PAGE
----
Does entering an abandoned old Mosque, with some of the most prominent features of Moorish architecture (think arches), appeal to you?  How about if there was also a bullring attached to it?  Tucked away in the Sierra de Aracena, Almonaster la Real has both.  And unlike in Córdoba or Ronda, it is possible that you can have them both all to yourself.  The town is tiny and incredibly relaxed.  Be sure to try some of the Sierra de Aracena’s local jamón,.

El Rocío

Photo: Enric Robio Ros/ Flickr

If traditional, dusty Andaluz one horse towns are your thing, don’t miss El Rocío. Have an afternoon drink in one of the local bars to really soak it in.This little town on the way to Doñana National Park. Santuario Nuestra Señora del Rocío, the church, attracts many pilgrims every year to pay homage to the virgin, with an almost cult-like status.


In Jaén Province



Photo: K Rosenblum/ Spainlesstraveled

I learned about Alcaudete by accident during a road trip from Córdoba to Granada, taking the backroads, through the pueblos.  Once an important border town, dividing Moorish and Catholic Spain, the old castle still towers over the town.  The town dates back to medieval times, and of course being Jaén province, is surrounded by olive trees.



Photo: K Rosenblum/ Spainlesstraveled

Speaking of olive trees (because you can’t talk about Jaén without mentioning them!), Úbeda has them too.  Sweeping vistas with them.  But Úbeda also has Renaissance Architecture and a lot of it! The quintessential photo of the town’s Palacio de las Cadenas and Capilla del Salvador can be taken from Plaza de Vazquez de Molina. There is an olive oil visitor center right in town for all of your olive oil tasting needs.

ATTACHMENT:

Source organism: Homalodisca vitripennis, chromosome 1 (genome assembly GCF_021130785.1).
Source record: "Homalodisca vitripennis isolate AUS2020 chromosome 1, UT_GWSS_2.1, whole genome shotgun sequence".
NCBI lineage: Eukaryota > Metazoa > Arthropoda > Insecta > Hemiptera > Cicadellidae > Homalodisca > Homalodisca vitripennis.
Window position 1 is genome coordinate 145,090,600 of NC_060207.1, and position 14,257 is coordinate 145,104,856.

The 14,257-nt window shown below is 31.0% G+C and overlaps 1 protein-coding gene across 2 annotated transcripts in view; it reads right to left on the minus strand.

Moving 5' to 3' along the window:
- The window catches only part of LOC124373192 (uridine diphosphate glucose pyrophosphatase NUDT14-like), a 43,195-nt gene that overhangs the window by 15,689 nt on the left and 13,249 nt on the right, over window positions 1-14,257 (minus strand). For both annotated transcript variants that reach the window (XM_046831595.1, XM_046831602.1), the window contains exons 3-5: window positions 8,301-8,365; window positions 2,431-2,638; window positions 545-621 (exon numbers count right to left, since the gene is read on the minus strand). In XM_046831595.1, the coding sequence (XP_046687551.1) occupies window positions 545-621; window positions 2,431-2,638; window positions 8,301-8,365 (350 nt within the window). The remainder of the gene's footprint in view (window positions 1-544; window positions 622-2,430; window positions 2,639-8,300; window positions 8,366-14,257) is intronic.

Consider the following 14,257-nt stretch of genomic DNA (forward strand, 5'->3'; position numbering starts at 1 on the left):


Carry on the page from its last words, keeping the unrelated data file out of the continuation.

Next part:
In Málaga Province

Map by Map-of-Spain 



Photo: Tony Fernandez/Flickr

Located (almost) smack in the middle of Andalucía, Antequera is often overlooked by travelers.  But if it’s authentic Andaluz culture you seek without the crowds, Antequera needs to be on your bucketlist.  The Alcazaba feels like a smaller version of the Alhambra, without the crowds.  And Antequera’s Dolmens are a UNESCO World Heritage Site.  Thanks to its central location and AVE service, getting to Antequera is easy.



Photo: K Rosenblum/ Spainlesstraveled

Although it has become increasingly popular due to daytrippers from Nerja and Málaga, Friligiana manages to maintain its charm.  Wander around the streets in the old Moorish quarter and you will soon understand why Frigiliana is on the list of the Pueblos Mas Bonitos de España (the most beautiful towns in Spain).  Hint: there’s not much left of the old Moorish castle, but the views of the town and the Mediterranean from the ruins is amazing.


In Seville Province

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Photo: K Rosenblum/ Spainlesstraveled

Not a small town, but more like a smaller city, Carmona is an easy half day trip from Seville with a much more chill vibe.  Have a coffee at the market, which is in a converted convent.  And do not miss the magnificent parador - the Andaluz-style patio is stunning. If your budget calls for it, the Carmona Parador is a nice place to spend a night (where the photo of fountain above was taken).  A stop on Seville Province’s “Ruta de la Tapa,” Carmona makes for a great destination to try some typical Andaluz foods like salmorejo and caracoles.


Morón de la Frontera 

Photo: juanmaguardado/ Flickr

And speaking of Andaluz food… If gazpacho is your thing you have to visit Móron de la Frontera in July.  Yes, it will be hot but that gazpacho will cool you down.  Why in July? For the flamenco and gazpacho festival (yes, one festival). Watch flamenco. Eat gazpacho.  Nothing is more Andaluz than that! 

Karen Rosenblum has 20 years experience in the professional travel industry, and now specializes in personalized travel consulting and handcrafting Spain itineraries based on her clients' unique needs.  In 2018 she created  Travel Spain!: a fast growing Facebook community for Spain travelers (and travel dreamers) who want to discover Spain more authentically and (a bit more) off the beaten path.  Find her at Spain Less Traveled.